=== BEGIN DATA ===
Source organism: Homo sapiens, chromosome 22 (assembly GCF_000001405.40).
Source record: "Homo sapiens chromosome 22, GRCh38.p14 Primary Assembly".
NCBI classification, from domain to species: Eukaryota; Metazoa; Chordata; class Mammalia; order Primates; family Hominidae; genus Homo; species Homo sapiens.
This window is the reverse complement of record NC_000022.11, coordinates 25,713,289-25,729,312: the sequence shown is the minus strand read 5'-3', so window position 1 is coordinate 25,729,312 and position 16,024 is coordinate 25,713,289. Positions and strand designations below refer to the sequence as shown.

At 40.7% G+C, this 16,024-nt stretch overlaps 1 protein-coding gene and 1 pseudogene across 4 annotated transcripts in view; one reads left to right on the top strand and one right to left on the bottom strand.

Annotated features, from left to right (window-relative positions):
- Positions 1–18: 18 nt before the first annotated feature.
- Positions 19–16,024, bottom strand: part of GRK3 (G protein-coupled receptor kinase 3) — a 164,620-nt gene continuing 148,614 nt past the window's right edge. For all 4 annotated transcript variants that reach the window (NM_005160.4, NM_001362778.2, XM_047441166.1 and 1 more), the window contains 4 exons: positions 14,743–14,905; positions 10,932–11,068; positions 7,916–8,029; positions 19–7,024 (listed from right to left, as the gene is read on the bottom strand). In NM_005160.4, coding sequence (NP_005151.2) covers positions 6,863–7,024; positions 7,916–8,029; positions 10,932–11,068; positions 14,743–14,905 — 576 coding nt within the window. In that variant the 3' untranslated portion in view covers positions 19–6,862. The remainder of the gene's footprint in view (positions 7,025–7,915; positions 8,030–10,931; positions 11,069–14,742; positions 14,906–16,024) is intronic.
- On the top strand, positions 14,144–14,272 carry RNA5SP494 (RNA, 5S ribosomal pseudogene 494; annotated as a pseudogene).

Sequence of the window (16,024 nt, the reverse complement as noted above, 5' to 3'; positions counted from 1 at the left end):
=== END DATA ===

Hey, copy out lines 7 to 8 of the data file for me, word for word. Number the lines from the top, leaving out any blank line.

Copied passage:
- Positions 1–18: 18 nt before the first annotated feature.
- Positions 19–16,024, bottom strand: part of GRK3 (G protein-coupled receptor kinase 3) — a 164,620-nt gene continuing 148,614 nt past the window's right edge. For all 4 annotated transcript variants that reach the window (NM_005160.4, NM_001362778.2, XM_047441166.1 and 1 more), the window contains 4 exons: positions 14,743–14,905; positions 10,932–11,068; positions 7,916–8,029; positions 19–7,024 (listed from right to left, as the gene is read on the bottom strand). In NM_005160.4, coding sequence (NP_005151.2) covers positions 6,863–7,024; positions 7,916–8,029; positions 10,932–11,068; positions 14,743–14,905 — 576 coding nt within the window. In that variant the 3' untranslated portion in view covers positions 19–6,862. The remainder of the gene's footprint in view (positions 7,025–7,915; positions 8,030–10,931; positions 11,069–14,742; positions 14,906–16,024) is intronic.